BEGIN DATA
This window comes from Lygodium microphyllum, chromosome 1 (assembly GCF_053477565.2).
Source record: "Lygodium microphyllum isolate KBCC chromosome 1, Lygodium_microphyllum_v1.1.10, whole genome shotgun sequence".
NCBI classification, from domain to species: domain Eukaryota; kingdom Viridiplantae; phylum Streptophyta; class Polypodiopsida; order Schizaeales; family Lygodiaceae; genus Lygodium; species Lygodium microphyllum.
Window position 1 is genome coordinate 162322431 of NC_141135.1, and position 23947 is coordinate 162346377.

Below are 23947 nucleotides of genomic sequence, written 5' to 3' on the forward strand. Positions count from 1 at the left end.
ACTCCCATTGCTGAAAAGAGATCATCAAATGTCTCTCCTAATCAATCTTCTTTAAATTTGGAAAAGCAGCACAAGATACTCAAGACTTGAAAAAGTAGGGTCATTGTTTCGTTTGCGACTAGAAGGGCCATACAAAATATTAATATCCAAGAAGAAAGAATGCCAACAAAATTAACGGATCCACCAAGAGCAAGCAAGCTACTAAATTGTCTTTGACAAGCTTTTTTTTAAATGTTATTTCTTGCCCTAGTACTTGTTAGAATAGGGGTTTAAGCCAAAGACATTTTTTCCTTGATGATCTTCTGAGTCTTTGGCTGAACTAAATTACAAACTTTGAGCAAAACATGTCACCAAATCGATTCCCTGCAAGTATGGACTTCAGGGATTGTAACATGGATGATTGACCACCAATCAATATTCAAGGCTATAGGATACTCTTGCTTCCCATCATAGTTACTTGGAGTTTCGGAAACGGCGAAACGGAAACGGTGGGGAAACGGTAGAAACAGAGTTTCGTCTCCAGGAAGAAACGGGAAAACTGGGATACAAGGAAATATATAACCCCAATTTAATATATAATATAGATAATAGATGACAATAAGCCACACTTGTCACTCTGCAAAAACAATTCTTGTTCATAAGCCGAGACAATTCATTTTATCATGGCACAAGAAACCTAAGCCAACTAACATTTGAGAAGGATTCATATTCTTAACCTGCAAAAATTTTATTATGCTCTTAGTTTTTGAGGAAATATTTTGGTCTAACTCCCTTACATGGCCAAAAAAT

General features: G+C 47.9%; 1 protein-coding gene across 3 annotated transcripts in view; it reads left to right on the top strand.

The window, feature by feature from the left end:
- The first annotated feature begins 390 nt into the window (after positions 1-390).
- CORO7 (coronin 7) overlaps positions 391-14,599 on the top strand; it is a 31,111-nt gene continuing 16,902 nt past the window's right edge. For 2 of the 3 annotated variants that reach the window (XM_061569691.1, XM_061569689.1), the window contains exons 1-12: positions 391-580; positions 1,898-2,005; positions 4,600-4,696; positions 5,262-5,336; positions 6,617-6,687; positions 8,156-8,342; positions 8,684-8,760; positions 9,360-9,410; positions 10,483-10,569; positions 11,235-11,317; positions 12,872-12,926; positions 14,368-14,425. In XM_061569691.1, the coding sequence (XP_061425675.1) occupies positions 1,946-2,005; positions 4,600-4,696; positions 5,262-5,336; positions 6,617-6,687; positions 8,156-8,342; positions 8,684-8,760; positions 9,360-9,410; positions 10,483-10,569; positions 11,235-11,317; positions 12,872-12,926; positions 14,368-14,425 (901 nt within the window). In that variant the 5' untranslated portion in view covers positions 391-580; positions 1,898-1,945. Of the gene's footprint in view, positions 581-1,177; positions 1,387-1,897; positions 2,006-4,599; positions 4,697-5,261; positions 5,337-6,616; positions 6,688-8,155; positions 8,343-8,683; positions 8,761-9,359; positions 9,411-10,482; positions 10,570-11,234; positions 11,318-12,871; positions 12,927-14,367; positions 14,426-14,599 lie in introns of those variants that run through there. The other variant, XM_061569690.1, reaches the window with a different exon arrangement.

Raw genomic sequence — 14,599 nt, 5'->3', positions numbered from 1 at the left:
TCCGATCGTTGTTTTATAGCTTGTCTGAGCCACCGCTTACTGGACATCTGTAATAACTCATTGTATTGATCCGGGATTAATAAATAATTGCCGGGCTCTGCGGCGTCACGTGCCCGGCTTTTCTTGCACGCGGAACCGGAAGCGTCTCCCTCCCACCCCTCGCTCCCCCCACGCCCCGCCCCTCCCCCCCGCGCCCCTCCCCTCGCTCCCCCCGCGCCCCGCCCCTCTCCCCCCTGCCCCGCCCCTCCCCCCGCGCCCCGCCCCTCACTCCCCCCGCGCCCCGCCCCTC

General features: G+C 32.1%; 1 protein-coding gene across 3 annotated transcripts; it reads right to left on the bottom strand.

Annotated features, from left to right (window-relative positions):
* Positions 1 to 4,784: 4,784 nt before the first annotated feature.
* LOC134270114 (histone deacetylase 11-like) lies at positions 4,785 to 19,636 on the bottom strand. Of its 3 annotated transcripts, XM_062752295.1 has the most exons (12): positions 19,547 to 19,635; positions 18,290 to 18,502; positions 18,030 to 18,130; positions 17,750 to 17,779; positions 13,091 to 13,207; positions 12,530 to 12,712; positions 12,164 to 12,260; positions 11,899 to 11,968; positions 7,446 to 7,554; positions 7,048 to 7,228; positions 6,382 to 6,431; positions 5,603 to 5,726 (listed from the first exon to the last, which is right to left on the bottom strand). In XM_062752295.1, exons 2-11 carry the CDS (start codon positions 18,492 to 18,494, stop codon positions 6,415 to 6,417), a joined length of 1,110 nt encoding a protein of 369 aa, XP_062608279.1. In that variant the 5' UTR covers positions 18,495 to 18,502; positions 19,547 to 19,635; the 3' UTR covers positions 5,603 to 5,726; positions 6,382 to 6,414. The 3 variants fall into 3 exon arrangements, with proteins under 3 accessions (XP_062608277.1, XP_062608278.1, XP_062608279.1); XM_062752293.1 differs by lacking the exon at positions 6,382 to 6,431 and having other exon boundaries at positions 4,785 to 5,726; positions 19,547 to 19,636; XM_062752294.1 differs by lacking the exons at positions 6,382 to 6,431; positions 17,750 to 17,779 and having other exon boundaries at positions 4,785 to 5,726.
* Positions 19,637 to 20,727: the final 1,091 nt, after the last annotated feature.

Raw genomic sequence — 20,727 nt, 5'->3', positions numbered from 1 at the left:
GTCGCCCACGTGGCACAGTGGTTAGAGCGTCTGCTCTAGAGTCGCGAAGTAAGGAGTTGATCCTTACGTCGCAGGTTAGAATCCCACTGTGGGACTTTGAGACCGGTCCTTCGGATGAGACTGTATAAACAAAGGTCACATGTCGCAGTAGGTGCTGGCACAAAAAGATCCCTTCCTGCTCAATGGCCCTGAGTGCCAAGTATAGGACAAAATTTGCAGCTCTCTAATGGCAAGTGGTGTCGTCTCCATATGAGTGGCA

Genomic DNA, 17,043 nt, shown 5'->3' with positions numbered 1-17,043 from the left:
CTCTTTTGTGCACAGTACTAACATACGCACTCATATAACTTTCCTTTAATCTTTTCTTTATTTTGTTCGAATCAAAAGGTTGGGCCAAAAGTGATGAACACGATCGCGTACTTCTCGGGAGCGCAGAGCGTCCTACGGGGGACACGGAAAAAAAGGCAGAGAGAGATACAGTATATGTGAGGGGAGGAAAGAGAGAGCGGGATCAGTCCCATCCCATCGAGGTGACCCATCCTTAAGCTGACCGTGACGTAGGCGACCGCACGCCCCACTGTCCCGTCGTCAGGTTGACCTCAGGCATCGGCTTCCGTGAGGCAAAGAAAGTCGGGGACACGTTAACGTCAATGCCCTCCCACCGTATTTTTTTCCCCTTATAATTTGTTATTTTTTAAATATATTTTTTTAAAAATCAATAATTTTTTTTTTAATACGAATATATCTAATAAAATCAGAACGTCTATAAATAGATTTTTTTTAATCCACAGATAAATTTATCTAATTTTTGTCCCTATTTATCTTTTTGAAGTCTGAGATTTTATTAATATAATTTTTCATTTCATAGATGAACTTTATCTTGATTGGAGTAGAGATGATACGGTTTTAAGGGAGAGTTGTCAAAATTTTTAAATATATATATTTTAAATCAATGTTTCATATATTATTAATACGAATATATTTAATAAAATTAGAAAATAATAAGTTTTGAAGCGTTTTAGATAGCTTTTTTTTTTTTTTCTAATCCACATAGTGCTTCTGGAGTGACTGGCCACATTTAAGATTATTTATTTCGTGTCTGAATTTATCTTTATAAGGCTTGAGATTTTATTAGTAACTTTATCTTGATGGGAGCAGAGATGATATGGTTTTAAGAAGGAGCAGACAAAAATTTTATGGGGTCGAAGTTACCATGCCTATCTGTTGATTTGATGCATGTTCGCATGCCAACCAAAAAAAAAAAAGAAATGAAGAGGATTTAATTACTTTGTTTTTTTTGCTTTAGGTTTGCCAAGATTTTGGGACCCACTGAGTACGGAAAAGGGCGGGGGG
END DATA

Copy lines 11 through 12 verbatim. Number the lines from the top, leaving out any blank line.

Raw genomic sequence — 14,599 nt, 5'->3', positions numbered from 1 at the left:
TCCGATCGTTGTTTTATAGCTTGTCTGAGCCACCGCTTACTGGACATCTGTAATAACTCATTGTATTGATCCGGGATTAATAAATAATTGCCGGGCTCTGCGGCGTCACGTGCCCGGCTTTTCTTGCACGCGGAACCGGAAGCGTCTCCCTCCCACCCCTCGCTCCCCCCACGCCCCGCCCCTCCCCCCCGCGCCCCTCCCCTCGCTCCCCCCGCGCCCCGCCCCTCTCCCCCCTGCCCCGCCCCTCCCCCCGCGCCCCGCCCCTCACTCCCCCCGCGCCCCGCCCCTC